The Half Penny Place

Asset Allocation Update

The Half Penny Place

April 2024. by PM

Executive Summary

  • Markets are beginning to price in a higher probability of a growth re-acceleration;
  • In doing so, our Regime readings have moved towards REFLATION, requiring tactical shifts;
  • Inflation readings are bottoming out, the ‘last mile’ to the Fed’s 2% target seems problematic;
  • Precious Metals begin to shine – entering the next stage of the new bull market;
  • Chinese stimulus will invigorate Shanghai listed stocks, and industrial metals to boot;
  • Japan’s great re-awakening threatens repatriation of vast global savings; a global upswing would likely not leave renewable’s equities behind.

  • Introduction

    April finally saw markets wave a white flag of sorts, and recognise that the ‘benign conditions’ beginning last October must be called into question. A surge in bond yields as consumers refuse to stand down, and geo-political tensions rattled risk assets and put a bid into the US Dollar and commodities. With it, it has brought a transition in our macro regime from Goldilocks to Reflation, which has been quietly simmering below the surface for some weeks now.

    Investors have finally had to place more weight on the potential for a global growth reacceleration, and the consequent asset allocation implications that brings. The benign ‘priced for perfection’, soft landing narrative has potentially been toppled, but that’s not to suggest that any correction is anything other than a buying opportunity – or a window to reposition for further equity upside but in different spots perhaps

    Figure 1: Market Regime Summary

    Quad Regime

    Global Regime : REFLATION

    Global Macro Risk Matrix: REFLATION, which is a risk-on regime, in which investors are generally rewarded for having riskier rather than defensive assets, as economies are accelerating.

    Key portfolio construction considerations in REFLATION:

    Risk Assets > Defensive Assets,
    High Beta > Low Beta,
    Cyclicals > Defensives,
    Growth > Value,
    SMID Caps > Large Caps,
    International > US,
    EM > DM,
    Corporate Bonds > Governments
    Industrial > Energy > Agricultural
    FX > Gold > USD.



    In fact, in having downplayed sticky inflationary data, many central banks, including Jerome Powell, as the US Federal Reserve Chair, continue to be more dovish on interest rate prospects than the data would warrant. Liquidity notably is beginning to stall, as the QE programs continue to be unwound and perhaps in an deliberate attempt to quash any further inflationary uprising before the election, our measures are beginning to show a tightening of financial conditions, which will ultimately act as a handbrake during the summer months on financial markets.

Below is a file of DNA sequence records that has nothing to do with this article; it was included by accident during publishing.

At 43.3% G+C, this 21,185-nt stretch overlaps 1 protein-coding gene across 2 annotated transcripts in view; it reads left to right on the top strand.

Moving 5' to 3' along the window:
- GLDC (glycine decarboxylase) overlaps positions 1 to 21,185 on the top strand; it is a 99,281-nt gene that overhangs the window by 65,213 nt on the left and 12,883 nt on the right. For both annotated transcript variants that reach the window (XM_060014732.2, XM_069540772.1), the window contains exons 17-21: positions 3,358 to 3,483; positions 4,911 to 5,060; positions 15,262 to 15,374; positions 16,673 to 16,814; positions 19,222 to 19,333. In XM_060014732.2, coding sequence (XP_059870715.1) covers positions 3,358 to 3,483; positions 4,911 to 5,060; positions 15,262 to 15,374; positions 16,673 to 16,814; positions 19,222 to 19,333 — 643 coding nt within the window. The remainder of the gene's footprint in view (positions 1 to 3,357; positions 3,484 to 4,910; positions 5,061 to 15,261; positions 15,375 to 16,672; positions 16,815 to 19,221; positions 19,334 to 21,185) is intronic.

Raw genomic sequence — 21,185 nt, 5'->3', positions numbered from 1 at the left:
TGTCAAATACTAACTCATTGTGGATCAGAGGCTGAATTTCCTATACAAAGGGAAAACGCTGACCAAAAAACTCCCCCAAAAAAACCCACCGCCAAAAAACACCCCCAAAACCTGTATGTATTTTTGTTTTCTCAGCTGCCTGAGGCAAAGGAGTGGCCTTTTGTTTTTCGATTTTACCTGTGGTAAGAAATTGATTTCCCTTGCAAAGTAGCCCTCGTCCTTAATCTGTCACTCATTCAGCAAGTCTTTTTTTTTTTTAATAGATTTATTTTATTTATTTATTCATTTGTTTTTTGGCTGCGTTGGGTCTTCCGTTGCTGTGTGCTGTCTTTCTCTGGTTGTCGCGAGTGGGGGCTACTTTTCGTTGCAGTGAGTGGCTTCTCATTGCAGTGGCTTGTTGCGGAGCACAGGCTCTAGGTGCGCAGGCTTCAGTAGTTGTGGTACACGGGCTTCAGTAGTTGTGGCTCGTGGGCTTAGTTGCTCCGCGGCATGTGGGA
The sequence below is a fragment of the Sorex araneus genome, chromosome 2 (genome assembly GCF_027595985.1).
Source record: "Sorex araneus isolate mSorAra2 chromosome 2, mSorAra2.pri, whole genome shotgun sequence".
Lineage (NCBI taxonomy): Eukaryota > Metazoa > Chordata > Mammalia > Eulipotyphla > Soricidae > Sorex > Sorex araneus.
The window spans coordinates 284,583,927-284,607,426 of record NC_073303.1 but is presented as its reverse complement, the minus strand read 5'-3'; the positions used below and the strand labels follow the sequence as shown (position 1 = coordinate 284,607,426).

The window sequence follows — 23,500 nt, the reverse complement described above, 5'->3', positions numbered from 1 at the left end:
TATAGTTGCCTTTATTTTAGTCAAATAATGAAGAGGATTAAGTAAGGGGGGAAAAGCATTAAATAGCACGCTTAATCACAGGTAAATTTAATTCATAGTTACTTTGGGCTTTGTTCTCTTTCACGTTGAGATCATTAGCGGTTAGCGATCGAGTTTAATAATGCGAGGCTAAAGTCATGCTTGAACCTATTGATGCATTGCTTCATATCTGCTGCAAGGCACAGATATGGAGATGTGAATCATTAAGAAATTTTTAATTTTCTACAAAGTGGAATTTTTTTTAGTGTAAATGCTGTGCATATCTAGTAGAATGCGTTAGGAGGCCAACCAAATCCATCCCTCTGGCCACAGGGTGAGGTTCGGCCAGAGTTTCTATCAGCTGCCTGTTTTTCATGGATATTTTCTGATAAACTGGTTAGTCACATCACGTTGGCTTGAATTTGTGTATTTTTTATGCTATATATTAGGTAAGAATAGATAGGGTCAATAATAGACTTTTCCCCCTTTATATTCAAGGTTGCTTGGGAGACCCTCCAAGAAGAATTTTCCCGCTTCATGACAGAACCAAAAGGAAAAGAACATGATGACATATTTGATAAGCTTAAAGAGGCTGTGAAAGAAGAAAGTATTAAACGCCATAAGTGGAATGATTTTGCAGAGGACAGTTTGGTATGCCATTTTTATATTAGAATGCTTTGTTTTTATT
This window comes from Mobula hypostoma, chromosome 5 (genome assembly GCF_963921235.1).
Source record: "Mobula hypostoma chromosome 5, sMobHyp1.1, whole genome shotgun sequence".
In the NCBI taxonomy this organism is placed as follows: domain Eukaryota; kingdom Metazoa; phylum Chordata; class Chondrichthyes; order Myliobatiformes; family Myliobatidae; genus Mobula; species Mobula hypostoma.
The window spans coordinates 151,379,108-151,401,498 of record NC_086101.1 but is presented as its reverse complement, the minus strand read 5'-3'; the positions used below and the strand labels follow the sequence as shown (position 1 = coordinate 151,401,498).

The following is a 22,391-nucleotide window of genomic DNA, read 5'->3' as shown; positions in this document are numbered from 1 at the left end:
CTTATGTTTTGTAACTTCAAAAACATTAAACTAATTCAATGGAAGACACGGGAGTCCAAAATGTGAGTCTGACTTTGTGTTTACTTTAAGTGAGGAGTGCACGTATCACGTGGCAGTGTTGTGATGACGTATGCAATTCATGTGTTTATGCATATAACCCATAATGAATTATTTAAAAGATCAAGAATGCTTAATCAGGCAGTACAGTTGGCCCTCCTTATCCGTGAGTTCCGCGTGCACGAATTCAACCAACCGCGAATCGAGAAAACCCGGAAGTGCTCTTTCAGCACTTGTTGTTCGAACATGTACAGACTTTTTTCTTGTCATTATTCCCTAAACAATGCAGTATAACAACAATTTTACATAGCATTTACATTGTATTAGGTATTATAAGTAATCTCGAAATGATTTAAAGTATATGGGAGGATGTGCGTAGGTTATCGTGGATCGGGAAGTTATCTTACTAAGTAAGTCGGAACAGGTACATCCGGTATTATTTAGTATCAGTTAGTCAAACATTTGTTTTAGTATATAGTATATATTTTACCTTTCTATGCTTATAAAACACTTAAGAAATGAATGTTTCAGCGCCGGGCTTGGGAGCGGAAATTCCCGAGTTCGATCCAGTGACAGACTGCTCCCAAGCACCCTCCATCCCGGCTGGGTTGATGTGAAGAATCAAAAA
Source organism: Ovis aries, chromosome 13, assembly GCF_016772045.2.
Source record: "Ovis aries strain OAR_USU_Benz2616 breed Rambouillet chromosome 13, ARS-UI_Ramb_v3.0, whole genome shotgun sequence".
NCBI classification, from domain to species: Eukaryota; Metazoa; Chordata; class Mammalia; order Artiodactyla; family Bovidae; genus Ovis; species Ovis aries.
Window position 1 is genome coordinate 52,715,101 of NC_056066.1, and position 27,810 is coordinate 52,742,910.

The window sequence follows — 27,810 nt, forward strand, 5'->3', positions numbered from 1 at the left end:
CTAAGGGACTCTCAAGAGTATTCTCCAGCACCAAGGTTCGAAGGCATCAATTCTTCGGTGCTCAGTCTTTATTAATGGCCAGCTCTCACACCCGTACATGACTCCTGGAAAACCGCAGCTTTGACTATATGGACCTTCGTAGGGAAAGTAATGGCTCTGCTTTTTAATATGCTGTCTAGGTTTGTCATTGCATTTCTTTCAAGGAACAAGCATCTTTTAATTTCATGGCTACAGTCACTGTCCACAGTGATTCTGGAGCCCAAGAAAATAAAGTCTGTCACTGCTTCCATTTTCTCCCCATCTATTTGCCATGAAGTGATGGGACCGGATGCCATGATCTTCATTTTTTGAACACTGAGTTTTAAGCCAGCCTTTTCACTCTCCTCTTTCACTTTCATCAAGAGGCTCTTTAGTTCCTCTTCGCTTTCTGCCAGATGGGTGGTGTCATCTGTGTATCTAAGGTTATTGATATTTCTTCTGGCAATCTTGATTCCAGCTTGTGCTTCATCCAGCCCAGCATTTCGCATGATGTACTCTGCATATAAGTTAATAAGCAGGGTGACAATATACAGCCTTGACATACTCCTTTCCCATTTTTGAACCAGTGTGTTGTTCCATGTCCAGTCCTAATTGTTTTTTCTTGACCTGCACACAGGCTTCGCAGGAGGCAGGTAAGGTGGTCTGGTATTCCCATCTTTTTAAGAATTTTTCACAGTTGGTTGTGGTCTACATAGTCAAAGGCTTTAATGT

Leading indicators, having stubbornly pointed to a limited probabilities of a recession for months, are ultimately being validated. (When put to strict proof we anticipate that the narrative pendulum will ultimately swing to a point in which economic momentum is fully priced in, and with it, any prospect of interest rates fully priced out, before the economic slowdown begins in earnest – but that is possibly a post summer story). Private sector balance sheets (read: the European and US consumer) and artificial intelligence productivity gains, continue to support robust consumer spending and capex, also underpinned by ongoing fiscal infrastructure programs.


    The last mile of ‘disinflation’ as always going to be the most troublesome, and increasingly we discuss a ‘sticky inflation’ theme. We believe we now live in a world whereby 3% inflation is the new ‘2% inflation’ of central banker’s policy mandate, and we are unlikely to see much by way of sustained progress towards the 2% target.

    Central bankers’ rhetoric will ultimately pivot and gradually introduce that idea, but not before they abandon the benefits seen in lower pricing from supply side interruptions healing, and the deceleration in wage growth that has largely been achieved without a significant uptick in unemployment numbers.

    The more prosaic view, is that enduring increases in trend inflation are not attributable to supply chain shocks, rather firm aggregate demand given the very accommodate fiscal policy governments are running. That’s to say material spending programs as yet have any corollary in higher taxes or reduced state benefits. Energy prices can be seen as supply side shocks, witness the OPEC oil embargo in 1973-75, which induced a recession and energy led inflation. Ultimately, that subsided as crude began to flow once more. That doesn’t describe our current macro-economic environment.

    Figure 2: Treasuries, Inflation and Policy

    The above chart shows decades of interest rate history, relative to changes in the level of interest rates. The current environment we face is one with more than a passing resemblance to those conditions in the 1960’s, those of the underlying trend in inflation being higher. As the last of the components of the inflation framework, (being housing services), begin to bottom, one of the most pressing concerns markets will face is whether inflation can plateau at these levels, or begins to climb once more. Should the inflationary touchpaper light once more, long term government bonds will suffer. As we stand, there is no need to buy long term government bonds when shorter duration, such as 2 years’, offer comparable if not higher yields without the volatility.

    Asset Allocation Views

    Asset Class Short-Term View Long Term View
    DM Equities Sentiment remains bullish, technical in limbo really after lurch lower. Valuations are elevated, with risks being balanced as the equity risk premium falls. We still favour DM ex-US on relative value over a longer view. In the immediate term US valuations remain elevated, cycle signals are mixed and monetary headwinds remain.
    EM Equities Potentially bottoming and turn generally across commodity markets, as technicals look positive Structural drivers remain: global capex, energy transition story, supply tailwinds